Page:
THE NOSE KNOWS

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Helen Keller once wrote, “In the odor of young men, there is something elemental, as of fire, storm and salt sea.� Were she alive today, she might still catch a whiff of the surf going by, as marine scents have become a popular ingredient in some of the newer colognes for men, like “Juice� by Ocean Pacific and “Premium� by Phat Farm, both launched in 2001. Such scents may become more sought after, however, if fragrance companies can get them under more noses. Not surprisingly, almost 8 in 10 (79 percent) of a nationally representative sample of 2,000 adults polled via telephone between April and May 2001, say a product's scent is the most important factor they consider when buying a fragrance. About 6 percent look for a reasonable price and just 2 percent who look for a designer name, according to a recent study.

Findings from the “Vertis Customer Focus 2001: Fragrance Industry Report,� commissioned by Baltimore-based Vertis Direct Marketing Services and released in November 2001, suggest that fragrance companies should focus their marketing efforts on finding new ways to expose consumers to aromas. The survey was conducted by Pittsburgh-based Marshall Marketing & Communications Inc.

According to the study, about 2 out of 3 American men (66 percent) dab cologne, while 3 out of 4 (76 percent) women spritz perfume. In fact, men and women purchase scents with equal frequency: 59 percent of men and 60 percent of women have bought perfume or cologne in the past 12 months. But the person who ends up wearing the scent may not even like it. It seems men aim to please: 1 in 5 men (19 percent) say they will wear a brand of fragrance because someone else likes it, compared with only 9 percent of women who will do the same.

Because shoppers often prefer to try on products before making a financial commitment, Scott Marden, director of strategic services for Vertis, says scent strips, which accompany fragrance ads in magazines, make sense. In fact, the majority of fragrance wearers (68 percent) have read at least one magazine in the past week, according to the report. And 61 percent of all adults who sniffed a scent strip in a magazine in the past three months say they find them somewhat or very helpful when choosing which fragrance to buy. Younger noses seem to be the most sensitive: 75 percent of Gen Ys (born 1977 to 1994) and 68 percent of Gen Xers (born 1965 to 1976) find them helpful, while 60 percent of Baby Boomers (born 1946 to 1964) and just 44 percent of Young/Olds (born 1930 to 1945) find them helpful.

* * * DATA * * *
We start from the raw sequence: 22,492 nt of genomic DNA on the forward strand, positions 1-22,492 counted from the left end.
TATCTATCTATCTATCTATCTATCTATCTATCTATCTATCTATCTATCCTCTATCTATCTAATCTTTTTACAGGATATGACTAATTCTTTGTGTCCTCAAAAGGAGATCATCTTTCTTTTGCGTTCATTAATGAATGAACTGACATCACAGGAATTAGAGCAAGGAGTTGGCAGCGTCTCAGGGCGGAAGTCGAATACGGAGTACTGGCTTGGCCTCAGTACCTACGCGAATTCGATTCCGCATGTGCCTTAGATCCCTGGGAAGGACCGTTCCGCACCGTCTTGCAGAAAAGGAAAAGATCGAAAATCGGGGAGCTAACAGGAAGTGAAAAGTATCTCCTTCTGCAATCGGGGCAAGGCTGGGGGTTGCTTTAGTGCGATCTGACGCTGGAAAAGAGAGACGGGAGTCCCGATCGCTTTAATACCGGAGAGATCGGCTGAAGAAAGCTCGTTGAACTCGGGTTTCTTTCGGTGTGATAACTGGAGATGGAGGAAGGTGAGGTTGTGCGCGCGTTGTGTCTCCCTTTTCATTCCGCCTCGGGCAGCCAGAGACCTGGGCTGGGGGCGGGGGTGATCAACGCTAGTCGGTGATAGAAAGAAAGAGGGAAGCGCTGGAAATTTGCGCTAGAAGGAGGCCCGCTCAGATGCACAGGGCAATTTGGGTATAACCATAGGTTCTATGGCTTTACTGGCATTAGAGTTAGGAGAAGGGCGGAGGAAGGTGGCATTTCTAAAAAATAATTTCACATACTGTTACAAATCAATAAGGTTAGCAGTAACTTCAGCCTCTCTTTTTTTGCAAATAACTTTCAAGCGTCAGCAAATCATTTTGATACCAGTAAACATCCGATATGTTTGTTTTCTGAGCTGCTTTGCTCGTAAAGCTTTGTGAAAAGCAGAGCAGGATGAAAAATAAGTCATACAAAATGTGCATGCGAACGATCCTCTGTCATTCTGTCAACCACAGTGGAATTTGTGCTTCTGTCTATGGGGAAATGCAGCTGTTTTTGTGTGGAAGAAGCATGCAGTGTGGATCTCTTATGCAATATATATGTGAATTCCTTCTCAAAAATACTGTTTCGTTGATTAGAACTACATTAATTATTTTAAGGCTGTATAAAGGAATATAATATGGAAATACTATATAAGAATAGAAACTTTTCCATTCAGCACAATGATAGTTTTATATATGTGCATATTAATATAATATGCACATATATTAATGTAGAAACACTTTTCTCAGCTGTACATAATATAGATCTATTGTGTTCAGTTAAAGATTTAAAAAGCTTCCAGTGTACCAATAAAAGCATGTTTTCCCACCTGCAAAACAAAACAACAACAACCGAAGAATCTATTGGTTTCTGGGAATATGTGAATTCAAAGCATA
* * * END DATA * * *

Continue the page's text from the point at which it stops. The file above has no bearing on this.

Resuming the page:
When it comes to media placement, certain magazines do better than others. It's not surprising that fashion and style publications reach the largest share of women spending over $50 on perfume annually (38 percent). But more perfume and cologne advertisers may want to make their presence known in magazines beyond the pages of Cosmopolitan, Elle and Glamour. Of female big spenders, 35 percent read home and garden titles and 29 percent read arts and entertainment magazines, two genres that are far less saturated with scent strip ads.

Marketers might also consider reaching scent-conscious consumers through direct mail that includes scent strips or free samples of new fragrances. Sixty-two percent of perfume and cologne shoppers say they've read their direct mail in the past seven days.


For more on the report, contact Scott Marden at (215) 996-4156.

MAKING SCENTS

Of men who spend more than $51 on cologne or perfume annually, 25 percent read arts and entertainment magazines, compared with 18 percent of those who spend less than $51 per year on scents.

Q: WHAT TYPES OF MAGAZINES DO YOU READ OR LOOK THROUGH ON A REGULAR BASIS?

PERCENT OF MEN BUYING PERFUME OR COLOGNE WHO SPEND:

MAGAZINE TYPE TOTAL U.S. MEN LESS THAN $51 PER YEAR $51 OR MORE PER YEAR
Sports & leisure 26% 25% 28%
Arts & entertainment 19% 18% 25%
Science & nature 13% 15% 10%
Education 9% 9% 8%
Fashion & style 10% 8% 18%
Home & garden 8% 8% 9%
News 9% 9% 10%
Business & finance 7% 7% 8%
*Columns may add to more than 100% as respondents were asked to check as many as applied.
Source: Vertis Direct Marketing Services/Marshall Marketing & Communications Inc.
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